But that doesn't mean the team doesn't owe a duty to the fans to take reasonable steps to prevent these injuries.
That's why we see the screen behind home plate and fans not standing along the baselines. (Check out the pictures of Smokey Joe Wood days)
But we've also seen screens in front of dugouts. Aren't the players and coaches suppose to be paying attention? And aren't people in the first and second rows between the dugouts and home plate closer to the projectile than the ballplayers in the dugout?
Anyway, everyone knows Fenway has the closest seats to the action than any other park. This fact goes back decades. Even when the old ballparks were still around the infield seats going from first to thirs were the closest in baseball.
The ten years ago or so John Henry added two more rows of seats closer to the field. Closer to the action.
Ms. Carpenter was sitting in the second row. Ten years ago she would have been sitting where the batboy kneels.
The fans are closer to the batter than the infielders. You know, professional athletes who get paid to safely catch the ball speeding at them. Do they make every play?
The Sox don't give these up-close tix away. The charge mucho buckaroos for the privilege of seeing Big Papi up close as he hucks one up and sends the mucus out spinning until it hits the grass and hangs there. A big league louie at big league prices.
Things have changed much in baseball.
How about the new maple bats that they use? More splintering and faster projectiles. Steroids mean faster pitchers, stronger batters. Alls orts of things have changed causing reasonable people to take reasonable measures to protect the fans.
And now Henry's using his newspaper to influence Ms Carpenter and her family.
The Red Sox are responsible for all of her injuries including lost wages, future losses, emotional distress, permanent scarring and much more. Her medical bills are small potato(e)s.
So don't let John Henry and Larry Lucchino spin this into anything other than the fact they owe this woman big time.
And her son too. Negligence infliction of emotional distress. He fits the criteria. That kid is going to have nightmares of his mother's screams for the rest of his life.
This is a big money case. The Globe and the Sox could be accused of improperly influencing pending litigation if they continue to make believe that the woman and her son do not have a case and anything they get is out of the goodness of their hearts.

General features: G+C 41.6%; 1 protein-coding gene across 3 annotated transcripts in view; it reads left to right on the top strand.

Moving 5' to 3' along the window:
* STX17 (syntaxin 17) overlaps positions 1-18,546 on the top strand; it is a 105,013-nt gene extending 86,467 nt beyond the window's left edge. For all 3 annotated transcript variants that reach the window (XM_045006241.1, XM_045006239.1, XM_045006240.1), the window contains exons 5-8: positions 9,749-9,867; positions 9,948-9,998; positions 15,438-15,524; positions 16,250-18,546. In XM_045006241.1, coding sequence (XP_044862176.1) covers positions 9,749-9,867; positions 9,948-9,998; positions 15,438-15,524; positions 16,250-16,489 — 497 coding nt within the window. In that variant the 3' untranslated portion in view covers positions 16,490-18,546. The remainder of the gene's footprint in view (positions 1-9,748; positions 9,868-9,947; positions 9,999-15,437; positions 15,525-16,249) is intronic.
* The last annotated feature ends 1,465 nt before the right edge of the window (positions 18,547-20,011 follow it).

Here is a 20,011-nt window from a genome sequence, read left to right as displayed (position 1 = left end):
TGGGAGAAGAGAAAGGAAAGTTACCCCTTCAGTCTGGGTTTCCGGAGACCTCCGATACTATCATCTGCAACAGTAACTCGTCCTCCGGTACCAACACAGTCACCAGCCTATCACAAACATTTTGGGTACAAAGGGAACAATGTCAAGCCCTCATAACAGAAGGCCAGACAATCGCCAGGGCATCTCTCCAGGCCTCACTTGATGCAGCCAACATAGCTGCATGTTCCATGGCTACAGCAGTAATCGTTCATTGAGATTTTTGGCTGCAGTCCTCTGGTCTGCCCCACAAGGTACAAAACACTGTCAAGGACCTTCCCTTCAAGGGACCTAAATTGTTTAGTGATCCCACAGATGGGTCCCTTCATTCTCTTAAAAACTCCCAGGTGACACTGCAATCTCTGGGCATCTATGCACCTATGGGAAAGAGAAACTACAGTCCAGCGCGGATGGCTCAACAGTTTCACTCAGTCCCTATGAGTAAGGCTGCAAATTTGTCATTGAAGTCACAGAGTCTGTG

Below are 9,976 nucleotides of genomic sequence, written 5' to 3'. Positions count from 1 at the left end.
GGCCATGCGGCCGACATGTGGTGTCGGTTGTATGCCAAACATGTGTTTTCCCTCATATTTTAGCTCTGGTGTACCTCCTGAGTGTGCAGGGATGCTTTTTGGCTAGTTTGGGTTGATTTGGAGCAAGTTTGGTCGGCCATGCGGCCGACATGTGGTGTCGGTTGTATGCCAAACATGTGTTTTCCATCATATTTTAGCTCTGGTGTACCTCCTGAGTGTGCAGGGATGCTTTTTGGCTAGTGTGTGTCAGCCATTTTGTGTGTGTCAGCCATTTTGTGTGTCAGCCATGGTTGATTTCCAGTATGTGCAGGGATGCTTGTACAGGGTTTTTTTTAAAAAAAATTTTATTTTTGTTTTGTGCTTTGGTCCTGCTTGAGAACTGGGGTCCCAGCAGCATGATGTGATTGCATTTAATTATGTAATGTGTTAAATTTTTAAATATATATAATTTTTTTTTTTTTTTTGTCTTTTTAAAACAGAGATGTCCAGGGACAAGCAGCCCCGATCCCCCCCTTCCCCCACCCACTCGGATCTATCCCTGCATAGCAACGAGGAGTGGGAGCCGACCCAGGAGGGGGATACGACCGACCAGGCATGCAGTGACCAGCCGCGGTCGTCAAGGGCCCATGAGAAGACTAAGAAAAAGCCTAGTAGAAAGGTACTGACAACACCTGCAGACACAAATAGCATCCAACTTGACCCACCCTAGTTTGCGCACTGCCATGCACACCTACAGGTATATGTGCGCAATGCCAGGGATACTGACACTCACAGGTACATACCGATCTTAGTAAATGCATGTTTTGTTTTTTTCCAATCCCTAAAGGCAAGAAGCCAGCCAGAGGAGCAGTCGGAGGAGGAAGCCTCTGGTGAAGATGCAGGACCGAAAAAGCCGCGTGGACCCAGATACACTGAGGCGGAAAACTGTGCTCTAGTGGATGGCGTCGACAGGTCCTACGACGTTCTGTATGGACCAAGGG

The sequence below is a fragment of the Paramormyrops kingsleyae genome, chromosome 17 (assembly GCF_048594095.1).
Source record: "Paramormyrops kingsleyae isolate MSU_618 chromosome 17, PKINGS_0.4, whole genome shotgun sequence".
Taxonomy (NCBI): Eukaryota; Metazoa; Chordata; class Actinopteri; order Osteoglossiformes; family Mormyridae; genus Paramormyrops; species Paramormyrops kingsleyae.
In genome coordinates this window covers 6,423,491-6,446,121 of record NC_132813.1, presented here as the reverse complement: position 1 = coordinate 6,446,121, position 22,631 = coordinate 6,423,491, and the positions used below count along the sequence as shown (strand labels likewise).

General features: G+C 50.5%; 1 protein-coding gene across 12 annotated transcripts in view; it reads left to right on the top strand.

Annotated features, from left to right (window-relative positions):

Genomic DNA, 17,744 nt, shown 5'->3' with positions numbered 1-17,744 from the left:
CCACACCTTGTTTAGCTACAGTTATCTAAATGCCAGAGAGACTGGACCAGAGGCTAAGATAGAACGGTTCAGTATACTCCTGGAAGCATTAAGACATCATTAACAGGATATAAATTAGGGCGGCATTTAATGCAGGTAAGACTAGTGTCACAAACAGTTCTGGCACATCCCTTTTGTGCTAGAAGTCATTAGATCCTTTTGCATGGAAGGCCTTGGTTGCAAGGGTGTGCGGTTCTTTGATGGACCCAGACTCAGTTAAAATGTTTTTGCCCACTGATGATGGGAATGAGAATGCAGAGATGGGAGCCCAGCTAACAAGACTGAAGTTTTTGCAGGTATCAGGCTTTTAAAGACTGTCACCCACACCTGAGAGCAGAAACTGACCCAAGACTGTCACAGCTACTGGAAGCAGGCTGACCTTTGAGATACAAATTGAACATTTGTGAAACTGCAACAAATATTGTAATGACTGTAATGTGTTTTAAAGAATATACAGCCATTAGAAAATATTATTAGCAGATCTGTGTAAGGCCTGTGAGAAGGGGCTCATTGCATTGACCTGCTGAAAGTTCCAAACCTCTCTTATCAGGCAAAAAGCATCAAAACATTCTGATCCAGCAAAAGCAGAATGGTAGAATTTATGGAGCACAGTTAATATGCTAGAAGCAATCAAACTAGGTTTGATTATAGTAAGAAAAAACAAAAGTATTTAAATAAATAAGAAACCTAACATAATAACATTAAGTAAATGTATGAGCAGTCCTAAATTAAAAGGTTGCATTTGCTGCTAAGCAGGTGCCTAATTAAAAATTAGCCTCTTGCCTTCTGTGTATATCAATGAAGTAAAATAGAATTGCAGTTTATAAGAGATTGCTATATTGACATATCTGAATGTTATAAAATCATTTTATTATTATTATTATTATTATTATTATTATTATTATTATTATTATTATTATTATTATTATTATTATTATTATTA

It will be fun to see Larry Lucchino testify about all the money the Sox make from those super up-close seats and what factors went into protecting the fans. Sheeeeit, even the batboys wear batting helmets now.
Yes folks, Hillary is a disaster and she doesn't know it. This of course means great entertainment. It will be so good that at some point we will start to feel sorry for her. God is she going to unravel.
All she wants is to have what Bill had. It's not fair that he got to be President and she won't be. That wasn't the deal.
Really people, do you think this woman will win the nomination? No siree.
Who here remembers 1968? Lyndon Johnson? Eugene McCarthy? Bobbie Kennedy? Hubert Humphrey? Pat Paulsen?
Who remembers that new generation of voters?
We have the same thing today and ain't no way is Hillary getting the nod.
The primaries will be great to watch as each week it gets worse and worse for her. The finger pointing will be off the charts. She'll go nuts. NUTS!!
And all the while the people who vote Democratic will be waiting for Elizabeth Warren to point them in the right direction. And that may not be done until the convention.
The convention should be good.
In the meantime let us all enjoy our beers here in the corner and watch Hillary make a world-class fool of herself as she bullies control of the Karaoke stage forcing people to listen to her out of key renditions of the latest top hits.
As she becomes more desperate the more bizarre it will get. The voters will have to remind themselves that she is serious and her candidacy is not some piece of Andy-Kaufmanesque performance art.
Oh, and after this mess the Dem nominee will crush the Republican.
Walsh calls Crosby and his gangs corrupt. THAT'S BIG!!
But if you read the stories on the new lawsuit you'd think it was still about the same ole boring disputes about access and MBTA land.
Instead, by process of elimination it accuses Steve Crosby of being corrupt, incompetent, or a victim of blackmail.
The land in Everett was owned by three people: two gangsters and a non-gangster who was also a long-time friend, former business partner, business savior and creditor of Crosby's. Well documented and extensive personal and business relationship prior to the Gaming Commission.
After the Gaming Commission was established Steve Wynn tried to put a casino on his friend Bob Kraft's property in Foxboro. Very soon after the voters put the kibosh on it.
Soon after Crosby's non-gangster-Everett-land-owner-friend-former business-partner-savior-creditor held a dinner party honoring Crosby for his new gig as chair of the commission. He got the old gang from their shared business together. It was a hoot.
After that, well talk about a small world, Steve Wynn decides Crosby's non-gangster-Everett-land-owner-friend-former business-partner-savior-creditor land is the perfect place for his casino and asks Crosby and the others on the Gaming Commission to let them.